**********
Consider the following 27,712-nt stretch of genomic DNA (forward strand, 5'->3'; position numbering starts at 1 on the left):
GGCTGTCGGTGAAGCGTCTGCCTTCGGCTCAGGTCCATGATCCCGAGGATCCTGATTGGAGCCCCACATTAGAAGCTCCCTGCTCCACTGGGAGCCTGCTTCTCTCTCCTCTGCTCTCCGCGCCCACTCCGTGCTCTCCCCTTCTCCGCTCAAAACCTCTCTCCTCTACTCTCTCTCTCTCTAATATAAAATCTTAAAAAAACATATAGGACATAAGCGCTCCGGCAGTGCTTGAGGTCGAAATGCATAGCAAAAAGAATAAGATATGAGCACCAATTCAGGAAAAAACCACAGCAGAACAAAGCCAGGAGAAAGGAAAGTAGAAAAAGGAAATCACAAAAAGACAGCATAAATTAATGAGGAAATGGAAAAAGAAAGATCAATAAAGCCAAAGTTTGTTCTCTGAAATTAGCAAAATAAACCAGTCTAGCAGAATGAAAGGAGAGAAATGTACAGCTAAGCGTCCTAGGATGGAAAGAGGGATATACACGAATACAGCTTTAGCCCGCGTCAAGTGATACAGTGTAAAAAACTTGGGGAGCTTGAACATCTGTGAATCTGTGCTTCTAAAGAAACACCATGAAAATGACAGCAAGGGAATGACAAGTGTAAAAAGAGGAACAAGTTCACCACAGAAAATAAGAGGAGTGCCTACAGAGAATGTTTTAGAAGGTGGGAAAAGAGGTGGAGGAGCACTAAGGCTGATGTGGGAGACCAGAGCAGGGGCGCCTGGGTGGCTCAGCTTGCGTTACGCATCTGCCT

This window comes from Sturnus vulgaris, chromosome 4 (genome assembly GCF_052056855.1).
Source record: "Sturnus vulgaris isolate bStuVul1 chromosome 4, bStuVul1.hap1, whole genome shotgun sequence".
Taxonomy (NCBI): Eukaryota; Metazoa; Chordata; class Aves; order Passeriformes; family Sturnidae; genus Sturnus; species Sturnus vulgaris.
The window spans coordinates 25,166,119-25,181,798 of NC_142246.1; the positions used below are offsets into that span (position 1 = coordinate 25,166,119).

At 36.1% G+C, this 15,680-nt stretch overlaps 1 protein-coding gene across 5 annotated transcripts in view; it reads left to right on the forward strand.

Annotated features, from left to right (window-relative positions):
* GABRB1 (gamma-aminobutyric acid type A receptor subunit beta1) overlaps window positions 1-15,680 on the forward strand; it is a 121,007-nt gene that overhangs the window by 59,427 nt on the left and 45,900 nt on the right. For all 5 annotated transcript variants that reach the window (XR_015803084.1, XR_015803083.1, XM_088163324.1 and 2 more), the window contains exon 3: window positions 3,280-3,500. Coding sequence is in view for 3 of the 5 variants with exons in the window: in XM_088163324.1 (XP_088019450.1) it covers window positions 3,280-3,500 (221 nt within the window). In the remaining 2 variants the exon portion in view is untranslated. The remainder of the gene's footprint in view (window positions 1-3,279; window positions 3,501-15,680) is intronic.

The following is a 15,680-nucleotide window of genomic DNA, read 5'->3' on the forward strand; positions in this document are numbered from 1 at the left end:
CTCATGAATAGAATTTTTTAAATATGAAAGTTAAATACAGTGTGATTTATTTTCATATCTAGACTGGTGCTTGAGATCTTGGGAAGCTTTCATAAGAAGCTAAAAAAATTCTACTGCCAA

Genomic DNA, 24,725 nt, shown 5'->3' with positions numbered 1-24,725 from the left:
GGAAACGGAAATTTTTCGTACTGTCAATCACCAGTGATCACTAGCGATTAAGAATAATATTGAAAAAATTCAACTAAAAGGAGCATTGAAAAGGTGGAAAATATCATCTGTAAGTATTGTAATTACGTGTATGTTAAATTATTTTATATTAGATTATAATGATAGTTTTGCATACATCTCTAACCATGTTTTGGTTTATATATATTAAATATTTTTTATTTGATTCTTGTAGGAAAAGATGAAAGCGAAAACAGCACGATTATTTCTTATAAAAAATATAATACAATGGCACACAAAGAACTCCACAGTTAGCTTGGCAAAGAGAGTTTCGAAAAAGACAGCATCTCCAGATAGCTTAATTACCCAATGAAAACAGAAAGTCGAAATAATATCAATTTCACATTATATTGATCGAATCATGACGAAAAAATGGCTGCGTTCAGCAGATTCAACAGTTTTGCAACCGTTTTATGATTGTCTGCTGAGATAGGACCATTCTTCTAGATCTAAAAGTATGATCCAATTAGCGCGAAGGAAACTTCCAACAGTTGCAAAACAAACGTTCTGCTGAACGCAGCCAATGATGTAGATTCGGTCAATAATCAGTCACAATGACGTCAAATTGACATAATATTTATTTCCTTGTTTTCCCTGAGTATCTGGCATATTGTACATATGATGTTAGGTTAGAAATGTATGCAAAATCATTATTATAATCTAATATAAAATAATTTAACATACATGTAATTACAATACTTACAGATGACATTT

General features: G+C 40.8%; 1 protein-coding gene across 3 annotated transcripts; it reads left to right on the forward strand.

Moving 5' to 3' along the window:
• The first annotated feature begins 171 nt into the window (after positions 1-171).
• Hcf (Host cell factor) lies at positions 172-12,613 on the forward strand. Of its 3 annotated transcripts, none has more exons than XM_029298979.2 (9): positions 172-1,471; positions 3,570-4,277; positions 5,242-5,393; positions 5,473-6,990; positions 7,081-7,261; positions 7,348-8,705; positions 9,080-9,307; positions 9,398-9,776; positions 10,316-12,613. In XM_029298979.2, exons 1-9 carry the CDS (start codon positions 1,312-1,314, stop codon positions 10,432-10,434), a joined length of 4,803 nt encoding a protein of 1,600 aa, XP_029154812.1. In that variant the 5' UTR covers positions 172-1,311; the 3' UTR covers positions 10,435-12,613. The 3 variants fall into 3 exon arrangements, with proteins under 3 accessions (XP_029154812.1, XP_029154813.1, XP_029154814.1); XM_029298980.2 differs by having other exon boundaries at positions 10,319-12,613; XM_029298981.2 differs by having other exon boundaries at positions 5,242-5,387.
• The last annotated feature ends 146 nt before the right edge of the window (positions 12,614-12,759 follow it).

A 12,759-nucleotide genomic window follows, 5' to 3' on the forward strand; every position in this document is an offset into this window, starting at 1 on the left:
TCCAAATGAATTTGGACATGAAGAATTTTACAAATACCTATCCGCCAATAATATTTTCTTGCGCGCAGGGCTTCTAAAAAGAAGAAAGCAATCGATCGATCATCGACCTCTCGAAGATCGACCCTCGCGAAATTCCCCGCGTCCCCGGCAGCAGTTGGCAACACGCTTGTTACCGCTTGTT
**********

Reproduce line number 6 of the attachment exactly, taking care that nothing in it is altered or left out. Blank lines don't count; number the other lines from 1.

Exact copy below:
The window spans coordinates 25,166,119-25,181,798 of NC_142246.1; the positions used below are offsets into that span (position 1 = coordinate 25,166,119).